I’m An Economist, So I Tell Lies for a Living
The American Enterprise Institute’s Dr. Arthur Brooks sometimes begins public talks with a laugh line: "I’m an economist, so I tell lies for a living."
There are loose corollaries to Brooks’ statement in the (unofficial, but oft-proven) "Laws of Economists":
The First Law: For every economist, there exists an equal and opposite economist.
The Second Law: They’re both wrong.
The Third Law: Both: "They’re wrong."
Brooks was joking, of course. He was alluding to the difficulties and uncertainties of economic forecasting and the ways in which even known current and historical data are variously interpreted, used and misused by followers of competing economic methods.
But, when applied to some of his colleagues, Brooks’ statement and the Third Law are exact.
An entire class of modern American economists, including the New York Times’ Paul Krugman — the left’s favorite Keynesian — has become little more than liberal Democratic sock puppets.
Krugman himself wrote: "Someone once said about partisan analysts that they use economic data the way a drunkard uses a lamppost: for support rather than illumination."
Krugman is absolutely right, but he intended only to disparage other economists, proving once again that self-identified liberals like Krugman possess only limited self-awareness and no sense of irony at all.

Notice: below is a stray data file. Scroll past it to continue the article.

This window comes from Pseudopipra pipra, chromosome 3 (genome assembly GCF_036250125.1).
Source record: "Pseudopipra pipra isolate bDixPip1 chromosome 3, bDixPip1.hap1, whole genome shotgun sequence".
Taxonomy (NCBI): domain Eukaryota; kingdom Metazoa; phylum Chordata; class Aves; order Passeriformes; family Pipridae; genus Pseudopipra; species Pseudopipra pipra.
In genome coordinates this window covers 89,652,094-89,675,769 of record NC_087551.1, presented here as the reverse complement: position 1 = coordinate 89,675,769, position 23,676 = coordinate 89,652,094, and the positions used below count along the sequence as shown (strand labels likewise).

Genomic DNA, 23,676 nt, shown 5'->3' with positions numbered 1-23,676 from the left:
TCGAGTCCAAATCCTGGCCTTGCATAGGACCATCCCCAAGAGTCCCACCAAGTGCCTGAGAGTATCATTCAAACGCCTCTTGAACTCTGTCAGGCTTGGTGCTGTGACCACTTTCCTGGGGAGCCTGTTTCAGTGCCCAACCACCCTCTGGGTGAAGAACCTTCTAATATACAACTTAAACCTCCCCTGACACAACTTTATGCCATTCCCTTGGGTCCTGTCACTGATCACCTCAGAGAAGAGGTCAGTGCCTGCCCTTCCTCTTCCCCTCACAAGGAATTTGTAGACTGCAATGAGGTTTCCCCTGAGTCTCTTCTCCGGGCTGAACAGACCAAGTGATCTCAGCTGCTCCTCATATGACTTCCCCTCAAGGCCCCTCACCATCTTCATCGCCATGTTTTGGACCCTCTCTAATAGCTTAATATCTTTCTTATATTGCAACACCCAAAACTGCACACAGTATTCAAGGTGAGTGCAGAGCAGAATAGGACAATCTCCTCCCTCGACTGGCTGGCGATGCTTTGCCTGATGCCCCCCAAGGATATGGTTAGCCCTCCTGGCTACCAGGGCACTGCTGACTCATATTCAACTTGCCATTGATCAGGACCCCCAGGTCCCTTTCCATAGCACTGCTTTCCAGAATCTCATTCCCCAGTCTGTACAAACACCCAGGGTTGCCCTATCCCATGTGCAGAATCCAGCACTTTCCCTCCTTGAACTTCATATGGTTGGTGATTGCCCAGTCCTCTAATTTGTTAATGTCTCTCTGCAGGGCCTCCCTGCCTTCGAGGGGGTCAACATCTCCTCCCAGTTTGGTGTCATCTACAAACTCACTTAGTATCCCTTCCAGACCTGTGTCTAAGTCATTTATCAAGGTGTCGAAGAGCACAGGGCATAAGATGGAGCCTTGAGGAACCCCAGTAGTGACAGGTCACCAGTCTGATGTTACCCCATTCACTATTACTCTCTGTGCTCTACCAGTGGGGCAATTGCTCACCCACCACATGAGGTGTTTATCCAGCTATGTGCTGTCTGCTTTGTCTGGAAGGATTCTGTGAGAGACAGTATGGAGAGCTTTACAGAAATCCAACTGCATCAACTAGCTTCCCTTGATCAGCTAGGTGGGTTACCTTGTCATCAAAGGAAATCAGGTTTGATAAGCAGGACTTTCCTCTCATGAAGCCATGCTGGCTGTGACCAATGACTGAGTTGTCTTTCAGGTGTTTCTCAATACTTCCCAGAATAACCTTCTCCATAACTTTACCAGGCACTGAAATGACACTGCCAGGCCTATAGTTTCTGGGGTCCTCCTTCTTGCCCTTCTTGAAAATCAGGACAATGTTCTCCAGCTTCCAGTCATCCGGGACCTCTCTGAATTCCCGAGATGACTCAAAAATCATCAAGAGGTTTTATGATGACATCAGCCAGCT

Often, even when partisan Keynesians like Krugman must know their conclusions are unsupported, they have misused and concealed facts in favor of their preferred narratives, while speaking down to and lecturing the rest of us.
Long on proclamations, but short on empirical confirmations, Krugman and other degreed Keynesians offer suppositions, many apparently lifted from the daily Democratic National Committee talking points memo, and expect/hope that similarly-biased and less "credentialed" readers will accept them as "data."
The list of Krugman’s published partisan fantasies is extensive: "Republicans are radicals," conservatives are "delusional…about economics," House Republicans are "blackmailers," deficit spending doesn’t matter, inflation isn’t a problem, Obamacare is working, government austerity is bad.
Keynesians got it wrong in the 1920s when austerity reversed the Depression of 1920, in the 1930s when Keynesian spending policies deepened and prolonged the Great Depression, in the 1940s when Keynesian alarm over deep post-war budget cuts proved overblown, in the 1990s when Keynesians opposed spending drawdowns after the Iron Curtain fell, and again in 2009 when a massive Keynesian stimulus did nothing for the American economy beyond increasing deficits and the national debt by more than $1 trillion.
The University of Chicago’s Dr. Richard Thaler is credited with saying, "When an economist says the evidence is ‘mixed,’ he means that theory says one thing and data says the opposite."
That’s why Keynesians always go with their theories — the data have never confirmed their policy preferences.
Winston Churchill joked: "If you put two economists in a room, you get two opinions, unless one of them is Lord Keynes, in which case you get three opinions.
And George Bernard Shaw wagged: "If all economists were laid end to end they would not reach a conclusion."
All of which leads to one inescapable conclusion: "God created economists to make weather forecasters look good." — Anonymous.